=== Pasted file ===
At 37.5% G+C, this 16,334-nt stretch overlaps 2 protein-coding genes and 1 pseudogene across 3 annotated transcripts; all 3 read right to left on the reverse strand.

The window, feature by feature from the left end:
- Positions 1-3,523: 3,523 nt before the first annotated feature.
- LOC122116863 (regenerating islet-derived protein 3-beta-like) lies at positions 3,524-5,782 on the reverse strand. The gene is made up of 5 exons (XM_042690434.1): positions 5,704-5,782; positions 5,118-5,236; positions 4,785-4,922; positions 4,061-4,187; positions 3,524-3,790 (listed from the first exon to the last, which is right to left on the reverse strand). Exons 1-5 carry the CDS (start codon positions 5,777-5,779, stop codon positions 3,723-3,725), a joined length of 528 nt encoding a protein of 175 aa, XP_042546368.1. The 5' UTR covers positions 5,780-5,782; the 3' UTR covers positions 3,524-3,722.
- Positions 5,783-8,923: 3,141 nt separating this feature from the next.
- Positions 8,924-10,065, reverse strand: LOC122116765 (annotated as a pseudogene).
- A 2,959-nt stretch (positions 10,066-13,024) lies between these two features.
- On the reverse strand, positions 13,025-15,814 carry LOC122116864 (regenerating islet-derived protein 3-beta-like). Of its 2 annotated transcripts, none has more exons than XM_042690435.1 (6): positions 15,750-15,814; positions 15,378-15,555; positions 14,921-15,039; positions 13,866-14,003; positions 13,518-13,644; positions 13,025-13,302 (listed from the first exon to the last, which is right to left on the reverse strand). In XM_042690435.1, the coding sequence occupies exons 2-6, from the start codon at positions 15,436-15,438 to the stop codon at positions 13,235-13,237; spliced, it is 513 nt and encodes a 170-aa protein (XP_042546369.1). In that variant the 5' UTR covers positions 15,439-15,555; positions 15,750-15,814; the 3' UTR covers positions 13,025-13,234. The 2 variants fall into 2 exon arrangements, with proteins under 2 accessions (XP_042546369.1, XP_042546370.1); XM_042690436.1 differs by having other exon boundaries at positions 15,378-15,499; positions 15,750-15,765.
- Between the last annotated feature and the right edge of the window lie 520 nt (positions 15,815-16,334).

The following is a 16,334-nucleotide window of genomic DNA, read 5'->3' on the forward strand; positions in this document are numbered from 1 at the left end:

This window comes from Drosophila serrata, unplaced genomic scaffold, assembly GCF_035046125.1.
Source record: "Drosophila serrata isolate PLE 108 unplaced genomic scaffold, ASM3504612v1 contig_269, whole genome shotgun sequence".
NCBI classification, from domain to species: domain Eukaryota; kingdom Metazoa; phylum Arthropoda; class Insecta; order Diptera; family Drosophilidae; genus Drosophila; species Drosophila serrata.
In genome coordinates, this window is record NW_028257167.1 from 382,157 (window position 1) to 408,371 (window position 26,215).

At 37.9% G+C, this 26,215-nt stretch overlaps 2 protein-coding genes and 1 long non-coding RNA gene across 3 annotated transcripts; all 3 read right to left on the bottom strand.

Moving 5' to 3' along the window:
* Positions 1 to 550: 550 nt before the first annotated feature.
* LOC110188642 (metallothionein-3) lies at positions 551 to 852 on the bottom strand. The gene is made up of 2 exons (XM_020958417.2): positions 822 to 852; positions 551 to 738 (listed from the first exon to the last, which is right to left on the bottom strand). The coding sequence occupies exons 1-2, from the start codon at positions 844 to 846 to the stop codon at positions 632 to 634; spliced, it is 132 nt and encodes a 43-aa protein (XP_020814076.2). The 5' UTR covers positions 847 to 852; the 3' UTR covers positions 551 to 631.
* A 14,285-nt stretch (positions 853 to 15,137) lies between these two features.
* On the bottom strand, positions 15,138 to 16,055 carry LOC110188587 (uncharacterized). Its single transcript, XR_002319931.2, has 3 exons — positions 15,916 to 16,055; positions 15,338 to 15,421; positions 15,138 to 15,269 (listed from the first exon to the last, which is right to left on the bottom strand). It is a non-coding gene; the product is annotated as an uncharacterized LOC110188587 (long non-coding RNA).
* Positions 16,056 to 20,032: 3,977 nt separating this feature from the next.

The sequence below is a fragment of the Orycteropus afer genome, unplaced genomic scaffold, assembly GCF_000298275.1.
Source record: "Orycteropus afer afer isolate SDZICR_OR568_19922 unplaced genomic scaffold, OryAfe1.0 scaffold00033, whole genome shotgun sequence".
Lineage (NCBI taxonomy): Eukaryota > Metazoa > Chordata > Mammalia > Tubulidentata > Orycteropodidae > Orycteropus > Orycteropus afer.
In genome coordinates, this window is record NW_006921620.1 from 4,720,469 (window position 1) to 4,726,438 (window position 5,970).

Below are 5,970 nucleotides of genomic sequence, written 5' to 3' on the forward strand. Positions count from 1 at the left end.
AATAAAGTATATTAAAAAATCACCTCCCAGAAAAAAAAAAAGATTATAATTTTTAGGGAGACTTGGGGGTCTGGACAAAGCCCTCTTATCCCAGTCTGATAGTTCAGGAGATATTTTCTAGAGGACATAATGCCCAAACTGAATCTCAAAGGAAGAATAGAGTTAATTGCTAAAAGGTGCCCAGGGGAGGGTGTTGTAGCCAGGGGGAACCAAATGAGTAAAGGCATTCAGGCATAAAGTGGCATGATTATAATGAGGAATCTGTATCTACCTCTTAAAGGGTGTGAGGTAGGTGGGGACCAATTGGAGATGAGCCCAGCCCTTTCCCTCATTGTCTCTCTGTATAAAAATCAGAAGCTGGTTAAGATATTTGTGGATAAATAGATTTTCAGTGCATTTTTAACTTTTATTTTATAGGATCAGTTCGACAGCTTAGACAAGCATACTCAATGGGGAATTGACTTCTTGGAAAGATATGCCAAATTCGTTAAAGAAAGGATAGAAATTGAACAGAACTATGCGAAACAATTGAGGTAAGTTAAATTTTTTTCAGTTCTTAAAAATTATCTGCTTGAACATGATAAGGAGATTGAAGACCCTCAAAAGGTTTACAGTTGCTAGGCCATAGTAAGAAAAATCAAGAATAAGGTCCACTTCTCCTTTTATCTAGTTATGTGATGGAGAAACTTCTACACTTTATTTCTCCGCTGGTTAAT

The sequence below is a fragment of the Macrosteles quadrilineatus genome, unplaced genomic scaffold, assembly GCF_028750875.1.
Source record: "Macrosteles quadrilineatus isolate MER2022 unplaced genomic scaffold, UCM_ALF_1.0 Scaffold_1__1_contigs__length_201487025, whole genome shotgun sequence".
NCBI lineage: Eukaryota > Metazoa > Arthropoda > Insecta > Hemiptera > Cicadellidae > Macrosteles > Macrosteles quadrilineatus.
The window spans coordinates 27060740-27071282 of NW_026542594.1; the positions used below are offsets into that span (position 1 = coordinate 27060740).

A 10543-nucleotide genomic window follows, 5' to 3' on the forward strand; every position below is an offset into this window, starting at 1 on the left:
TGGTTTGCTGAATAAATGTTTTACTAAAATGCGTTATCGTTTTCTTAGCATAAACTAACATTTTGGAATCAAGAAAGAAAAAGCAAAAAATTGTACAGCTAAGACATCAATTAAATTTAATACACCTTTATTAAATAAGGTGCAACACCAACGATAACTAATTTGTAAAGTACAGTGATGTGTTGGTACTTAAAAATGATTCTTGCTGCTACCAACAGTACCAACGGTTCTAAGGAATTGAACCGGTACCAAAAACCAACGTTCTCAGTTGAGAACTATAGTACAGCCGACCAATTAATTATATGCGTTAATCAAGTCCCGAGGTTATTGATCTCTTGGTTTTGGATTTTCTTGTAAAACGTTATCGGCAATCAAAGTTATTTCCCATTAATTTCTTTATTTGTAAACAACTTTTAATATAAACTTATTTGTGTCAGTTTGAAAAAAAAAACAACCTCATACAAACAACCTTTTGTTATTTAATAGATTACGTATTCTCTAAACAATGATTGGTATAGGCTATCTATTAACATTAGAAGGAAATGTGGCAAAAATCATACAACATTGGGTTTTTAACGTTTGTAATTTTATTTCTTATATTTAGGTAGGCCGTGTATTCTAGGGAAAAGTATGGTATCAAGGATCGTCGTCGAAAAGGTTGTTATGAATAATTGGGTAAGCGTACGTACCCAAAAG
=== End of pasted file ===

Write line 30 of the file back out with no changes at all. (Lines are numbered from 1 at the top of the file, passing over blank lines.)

NCBI lineage: Eukaryota > Metazoa > Arthropoda > Insecta > Hemiptera > Cicadellidae > Macrosteles > Macrosteles quadrilineatus.